Hospitals use data-driven initiatives to reduce HAIs | Studies support more parent involvement in NICU baby care | Spontaneous bleeding may raise risk of dying among PCI patients

April 14, 2015
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Hospitals use data-driven initiatives to reduce HAIs
Hospitals have successfully reduced costly health care-associated infections using strategies that focus on specific organisms or on hygiene and antimicrobial management. The success of initiatives to reduce infections depends on providing feedback data to staff so they know how actions affect patient outcomes, said registered nurse Amy Nichols, director of epidemiology and infection control at the UCSF Medical Center. (4/11)
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Studies support more parent involvement in NICU baby care
International study data show better outcomes when parents care for their newborns in the NICU, and researchers suggest the physical contact may help a baby's developing immune system. The University of California at San Francisco has applied for a NIH grant to study the Family Integrated Care approach. The Wall Street Journal (tiered subscription model) (4/13)
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Other News
The 2015 Hospital Guide to BYOD Policies
A BYOD policy can save money. This guide walks you through the critical points to consider as you design an effective BYOD policy for your hospital. Read the guide now
Medicine in the News
Study finds narcotic medication use during pregnancy
A study of more than 112,000 women enrolled in the Tennessee Medicaid program showed approximately 28% had gotten a prescription filled for at least one narcotic pain medication, researchers reported in the journal Pediatrics. Vanderbilt University neonatologist Dr. Stephen Patrick said neonatal abstinence syndrome linked to narcotic use by pregnant women leads to longer and more complicated birth hospitalizations. HealthDay News (4/13)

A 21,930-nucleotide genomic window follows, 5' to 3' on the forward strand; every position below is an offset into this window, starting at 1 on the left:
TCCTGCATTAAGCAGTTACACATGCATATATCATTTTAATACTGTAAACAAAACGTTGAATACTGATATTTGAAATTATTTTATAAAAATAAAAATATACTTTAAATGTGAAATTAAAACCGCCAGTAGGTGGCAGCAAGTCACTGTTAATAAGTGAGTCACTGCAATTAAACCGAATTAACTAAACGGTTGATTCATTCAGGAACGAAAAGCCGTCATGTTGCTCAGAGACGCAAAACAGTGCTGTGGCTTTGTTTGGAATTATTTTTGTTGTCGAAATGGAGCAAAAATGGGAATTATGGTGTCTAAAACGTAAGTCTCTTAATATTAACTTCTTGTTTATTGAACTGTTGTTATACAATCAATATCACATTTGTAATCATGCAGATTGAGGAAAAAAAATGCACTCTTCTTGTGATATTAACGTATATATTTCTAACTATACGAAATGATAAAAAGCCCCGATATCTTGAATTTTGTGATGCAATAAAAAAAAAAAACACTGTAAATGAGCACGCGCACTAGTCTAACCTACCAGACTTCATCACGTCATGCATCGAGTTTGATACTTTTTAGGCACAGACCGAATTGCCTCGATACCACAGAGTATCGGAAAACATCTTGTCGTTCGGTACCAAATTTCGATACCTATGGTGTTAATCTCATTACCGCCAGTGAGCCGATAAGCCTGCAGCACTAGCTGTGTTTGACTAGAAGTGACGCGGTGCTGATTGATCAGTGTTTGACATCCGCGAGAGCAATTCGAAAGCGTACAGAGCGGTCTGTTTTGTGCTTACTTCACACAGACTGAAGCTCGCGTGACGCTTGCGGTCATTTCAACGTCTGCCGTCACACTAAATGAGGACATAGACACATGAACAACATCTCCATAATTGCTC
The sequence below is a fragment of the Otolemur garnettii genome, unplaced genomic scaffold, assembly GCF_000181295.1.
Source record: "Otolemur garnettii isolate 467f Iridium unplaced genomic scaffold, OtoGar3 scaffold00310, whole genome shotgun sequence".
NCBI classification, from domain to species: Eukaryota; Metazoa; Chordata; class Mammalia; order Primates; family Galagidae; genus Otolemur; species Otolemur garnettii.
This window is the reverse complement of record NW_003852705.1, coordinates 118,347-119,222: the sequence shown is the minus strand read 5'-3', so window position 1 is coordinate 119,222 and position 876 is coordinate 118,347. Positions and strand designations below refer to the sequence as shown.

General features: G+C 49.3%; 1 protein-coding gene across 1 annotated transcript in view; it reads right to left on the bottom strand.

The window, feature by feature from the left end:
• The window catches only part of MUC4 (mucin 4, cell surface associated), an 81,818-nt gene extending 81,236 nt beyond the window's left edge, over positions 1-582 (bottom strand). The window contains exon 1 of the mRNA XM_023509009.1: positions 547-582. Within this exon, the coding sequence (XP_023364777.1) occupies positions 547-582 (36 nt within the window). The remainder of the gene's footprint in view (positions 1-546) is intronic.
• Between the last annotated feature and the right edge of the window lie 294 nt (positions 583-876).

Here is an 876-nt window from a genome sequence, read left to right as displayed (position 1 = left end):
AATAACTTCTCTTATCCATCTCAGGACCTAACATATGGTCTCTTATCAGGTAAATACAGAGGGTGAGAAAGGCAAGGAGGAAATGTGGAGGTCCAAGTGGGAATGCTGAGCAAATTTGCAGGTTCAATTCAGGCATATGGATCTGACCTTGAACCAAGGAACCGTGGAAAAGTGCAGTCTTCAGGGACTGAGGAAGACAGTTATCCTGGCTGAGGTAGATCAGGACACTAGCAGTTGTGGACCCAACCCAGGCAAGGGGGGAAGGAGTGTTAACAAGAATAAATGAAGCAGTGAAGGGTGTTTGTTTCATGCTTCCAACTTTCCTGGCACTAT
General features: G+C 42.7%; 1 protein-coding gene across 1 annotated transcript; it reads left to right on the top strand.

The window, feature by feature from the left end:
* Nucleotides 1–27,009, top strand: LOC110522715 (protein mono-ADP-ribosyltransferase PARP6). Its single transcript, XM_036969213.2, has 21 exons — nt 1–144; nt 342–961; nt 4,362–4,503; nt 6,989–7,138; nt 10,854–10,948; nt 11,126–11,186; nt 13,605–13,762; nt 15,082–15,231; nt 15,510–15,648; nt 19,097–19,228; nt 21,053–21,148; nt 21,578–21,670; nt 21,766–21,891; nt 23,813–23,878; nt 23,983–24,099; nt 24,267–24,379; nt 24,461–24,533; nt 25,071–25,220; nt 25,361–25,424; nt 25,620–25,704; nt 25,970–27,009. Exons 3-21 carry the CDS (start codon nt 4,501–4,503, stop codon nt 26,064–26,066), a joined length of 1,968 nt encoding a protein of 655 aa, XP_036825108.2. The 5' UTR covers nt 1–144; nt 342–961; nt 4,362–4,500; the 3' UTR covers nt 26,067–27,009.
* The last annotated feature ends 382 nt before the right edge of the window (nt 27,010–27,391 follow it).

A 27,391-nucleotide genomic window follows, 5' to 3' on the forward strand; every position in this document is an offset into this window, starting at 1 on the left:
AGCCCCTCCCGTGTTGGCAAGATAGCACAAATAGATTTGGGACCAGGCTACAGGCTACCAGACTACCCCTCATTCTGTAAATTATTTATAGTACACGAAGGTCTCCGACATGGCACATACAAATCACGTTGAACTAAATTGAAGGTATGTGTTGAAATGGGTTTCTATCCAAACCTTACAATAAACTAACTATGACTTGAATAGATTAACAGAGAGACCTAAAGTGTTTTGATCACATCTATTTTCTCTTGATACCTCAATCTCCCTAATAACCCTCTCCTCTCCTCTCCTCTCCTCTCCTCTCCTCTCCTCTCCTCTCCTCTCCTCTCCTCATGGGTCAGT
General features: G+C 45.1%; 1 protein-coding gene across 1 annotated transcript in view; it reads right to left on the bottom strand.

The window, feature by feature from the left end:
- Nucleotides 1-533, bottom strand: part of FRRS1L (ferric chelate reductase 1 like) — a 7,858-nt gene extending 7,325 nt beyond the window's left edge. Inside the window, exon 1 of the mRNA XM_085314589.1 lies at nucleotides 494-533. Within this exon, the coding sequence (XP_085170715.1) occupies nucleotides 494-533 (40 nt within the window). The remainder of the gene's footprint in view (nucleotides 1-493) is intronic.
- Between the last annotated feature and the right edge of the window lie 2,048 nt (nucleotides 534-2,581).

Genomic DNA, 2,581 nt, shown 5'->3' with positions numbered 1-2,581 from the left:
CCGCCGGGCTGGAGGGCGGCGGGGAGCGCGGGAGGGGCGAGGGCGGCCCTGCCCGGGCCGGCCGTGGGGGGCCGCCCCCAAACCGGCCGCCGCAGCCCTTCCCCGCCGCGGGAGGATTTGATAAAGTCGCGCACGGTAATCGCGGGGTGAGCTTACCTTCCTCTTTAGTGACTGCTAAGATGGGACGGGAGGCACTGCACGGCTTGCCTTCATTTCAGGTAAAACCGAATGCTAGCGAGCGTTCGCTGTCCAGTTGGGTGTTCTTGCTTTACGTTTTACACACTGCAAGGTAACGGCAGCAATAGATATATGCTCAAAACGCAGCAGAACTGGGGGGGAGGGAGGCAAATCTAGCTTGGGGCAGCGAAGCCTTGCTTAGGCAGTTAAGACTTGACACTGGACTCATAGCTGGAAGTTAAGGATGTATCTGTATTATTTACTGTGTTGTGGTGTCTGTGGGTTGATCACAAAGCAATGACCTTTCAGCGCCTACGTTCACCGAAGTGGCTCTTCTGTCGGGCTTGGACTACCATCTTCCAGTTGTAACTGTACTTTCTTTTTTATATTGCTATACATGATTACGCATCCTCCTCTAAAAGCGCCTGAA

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Survey: More EDs are prepared for pediatric care
A study in JAMA Pediatrics shows improvement in emergency departments' preparedness for young patients following a push to improve pediatric emergency care. Surveyed hospitals achieved an average readiness score of 69% in 2013, compared with 55% 10 years earlier, according to the study, which looked at whether facilities have the appropriate staff, space and equipment to provide optimal care to children. The study also found about 48% of hospitals had doctors serving as care coordinators for pediatric ED patients, compared with 18% 10 years earlier. About 60% said their facility had a nurse in that role, compared with 12% earlier. Reuters (4/13)
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FEATURED ARTICLE: 10 Small-Business Predictions for 2015
Things are looking up for small businesses in 2015. We count down the 10 ways you can get ahead in the New Year. Read the article.

Trends and Technology
Carolinas Healthcare reports better outcomes with virtual ICU
Carolinas HealthCare System uses virtual monitoring in the ICUs at 10 of its hospitals to help staff handle complex patients. Dr. Scott Lindblom said it works in rural and urban areas, and the system credits virtual care with helping it achieve a 5% reduction in mortality and a 6% decrease in lengths of stay. WFAE-FM (Charlotte, N.C.) (4/14)
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CDC app will coach use of Ebola personal protective equipment
The CDC will release a speech-enabled application to guide clinicians through the agency's recommendations on the use of personal protective equipment to help prevent the spread of the Ebola virus. The resource will include animations and step-by-step guides and will be available in the Apple and Google app stores. (4/10), HIT Consultant (4/10)
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Vanity and pride are different things, though the words are often used synonymously. A person may be proud without being vain. Pride relates more to our opinion of ourselves, vanity to what we would have others think of us."
-- Jane Austen,
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